While we may be in the midst of a COVID-19 pandemic, cedar season is almost upon us. It is more important than ever to understand the symptoms and the source of this common central Texas allergy, including details about identifying symptoms of pollen allergies.
Cedar fever isn’t a flu or a virus – it’s an allergic reaction to the pollen released by mountain cedar trees. In Texas, the predominant species of mountain cedar is the Ashe Juniper.
According to Robert Edmonson, a biologist for Texas A & M Forest Service, the pollen isn’t particularly allergenic or harmful, but instead highly concentrated. “There’s just so much pollen in the air that it’s absolutely overwhelming the immune system. It is like trying to breathe in a dust storm.”
The source isn’t just limited to Ashe junipers: in more eastern parts of the state, there are also eastern red cedars that pollinate around the same time, between December and January. Cedar trees are triggered by colder weather.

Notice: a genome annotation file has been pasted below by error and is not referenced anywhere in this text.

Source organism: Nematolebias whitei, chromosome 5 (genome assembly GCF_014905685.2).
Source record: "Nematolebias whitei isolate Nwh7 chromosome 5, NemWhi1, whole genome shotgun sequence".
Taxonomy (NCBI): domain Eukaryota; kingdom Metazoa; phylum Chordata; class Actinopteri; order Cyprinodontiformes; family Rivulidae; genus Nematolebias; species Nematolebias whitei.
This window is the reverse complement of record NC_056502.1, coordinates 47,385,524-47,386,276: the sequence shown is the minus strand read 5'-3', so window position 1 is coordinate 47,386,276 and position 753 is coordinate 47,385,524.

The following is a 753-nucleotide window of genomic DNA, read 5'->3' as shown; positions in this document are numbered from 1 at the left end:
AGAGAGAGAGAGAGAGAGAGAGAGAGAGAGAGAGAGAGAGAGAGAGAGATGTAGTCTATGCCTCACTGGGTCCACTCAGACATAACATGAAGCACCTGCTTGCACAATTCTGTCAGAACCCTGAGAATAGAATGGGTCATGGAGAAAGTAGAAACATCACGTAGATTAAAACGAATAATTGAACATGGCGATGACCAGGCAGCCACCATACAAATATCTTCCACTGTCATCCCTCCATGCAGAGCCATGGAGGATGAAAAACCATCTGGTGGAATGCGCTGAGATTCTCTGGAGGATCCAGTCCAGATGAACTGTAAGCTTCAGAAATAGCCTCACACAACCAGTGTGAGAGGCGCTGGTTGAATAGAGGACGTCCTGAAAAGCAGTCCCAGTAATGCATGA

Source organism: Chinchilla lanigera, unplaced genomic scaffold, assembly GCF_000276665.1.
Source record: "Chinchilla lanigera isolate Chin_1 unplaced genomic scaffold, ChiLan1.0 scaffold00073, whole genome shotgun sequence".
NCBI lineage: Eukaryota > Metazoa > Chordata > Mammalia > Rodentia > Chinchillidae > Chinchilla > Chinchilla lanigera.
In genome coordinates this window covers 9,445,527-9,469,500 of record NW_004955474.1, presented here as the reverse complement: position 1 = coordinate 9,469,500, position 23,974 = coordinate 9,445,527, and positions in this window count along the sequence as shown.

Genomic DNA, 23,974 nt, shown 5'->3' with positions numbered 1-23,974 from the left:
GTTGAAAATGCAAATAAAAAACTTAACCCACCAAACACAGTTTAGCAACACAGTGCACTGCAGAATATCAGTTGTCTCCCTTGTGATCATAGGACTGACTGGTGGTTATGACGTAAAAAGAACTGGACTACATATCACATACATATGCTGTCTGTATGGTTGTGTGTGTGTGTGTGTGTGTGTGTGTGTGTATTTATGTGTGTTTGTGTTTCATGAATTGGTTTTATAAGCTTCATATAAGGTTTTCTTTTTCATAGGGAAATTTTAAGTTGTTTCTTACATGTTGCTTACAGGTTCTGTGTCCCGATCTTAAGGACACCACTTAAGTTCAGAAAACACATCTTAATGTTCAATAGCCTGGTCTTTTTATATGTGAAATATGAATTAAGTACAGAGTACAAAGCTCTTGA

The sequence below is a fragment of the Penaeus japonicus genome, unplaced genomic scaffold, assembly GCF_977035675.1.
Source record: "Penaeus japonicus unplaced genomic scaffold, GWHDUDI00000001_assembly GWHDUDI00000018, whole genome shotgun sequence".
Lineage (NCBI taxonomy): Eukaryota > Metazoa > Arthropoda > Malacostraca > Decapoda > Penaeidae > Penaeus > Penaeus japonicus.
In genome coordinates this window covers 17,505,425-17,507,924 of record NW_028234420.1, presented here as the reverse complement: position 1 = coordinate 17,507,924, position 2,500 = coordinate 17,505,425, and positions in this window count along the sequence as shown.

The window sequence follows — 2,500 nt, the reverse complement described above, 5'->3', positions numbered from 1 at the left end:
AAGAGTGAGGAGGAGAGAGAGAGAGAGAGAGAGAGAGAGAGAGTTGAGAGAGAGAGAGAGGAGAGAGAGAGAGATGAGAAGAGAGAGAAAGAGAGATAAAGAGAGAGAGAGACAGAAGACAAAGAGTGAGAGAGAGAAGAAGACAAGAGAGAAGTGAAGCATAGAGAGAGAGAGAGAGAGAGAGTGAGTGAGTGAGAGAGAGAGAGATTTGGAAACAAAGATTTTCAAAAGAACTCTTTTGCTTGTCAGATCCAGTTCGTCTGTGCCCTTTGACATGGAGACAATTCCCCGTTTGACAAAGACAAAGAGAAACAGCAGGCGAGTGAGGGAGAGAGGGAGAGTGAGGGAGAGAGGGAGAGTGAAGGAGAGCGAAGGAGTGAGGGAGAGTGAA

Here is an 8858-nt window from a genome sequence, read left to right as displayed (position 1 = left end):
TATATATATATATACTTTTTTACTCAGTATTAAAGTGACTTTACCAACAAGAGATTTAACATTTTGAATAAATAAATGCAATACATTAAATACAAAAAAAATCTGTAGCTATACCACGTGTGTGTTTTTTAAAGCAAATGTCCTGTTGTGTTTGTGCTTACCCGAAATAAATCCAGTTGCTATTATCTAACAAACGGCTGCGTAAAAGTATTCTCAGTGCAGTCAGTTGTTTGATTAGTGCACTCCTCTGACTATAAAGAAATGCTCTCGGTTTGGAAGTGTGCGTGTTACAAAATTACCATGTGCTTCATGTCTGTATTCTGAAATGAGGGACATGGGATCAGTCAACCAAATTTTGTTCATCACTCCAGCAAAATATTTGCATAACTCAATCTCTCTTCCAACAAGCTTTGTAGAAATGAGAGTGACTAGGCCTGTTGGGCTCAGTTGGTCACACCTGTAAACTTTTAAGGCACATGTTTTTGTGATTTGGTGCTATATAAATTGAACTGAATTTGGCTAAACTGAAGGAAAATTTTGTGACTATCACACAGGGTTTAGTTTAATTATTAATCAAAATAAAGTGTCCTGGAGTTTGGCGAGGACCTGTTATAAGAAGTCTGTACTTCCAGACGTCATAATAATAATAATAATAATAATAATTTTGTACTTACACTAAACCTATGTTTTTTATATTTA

It is not uncommon for people experiencing cedar fever to mistake their symptoms as a cold or flu. However, there are some sure signs to look out for including itchy, watery eyes, blocked nasal passages and sneezing. Edmonson says that, “If your mucus is running clear, it is an allergy.”
You can treat cedar fever by taking antihistamines after consulting with your physician, keeping doors and windows closed, changing your air conditioning filters, limiting the time you spend outdoors and removing cedar trees from your property.
Experts say that like the COVID-19 virus, a mask might be the best way to fight back. Always be sure to wash masks after use.
For more information visit TexasTree ID.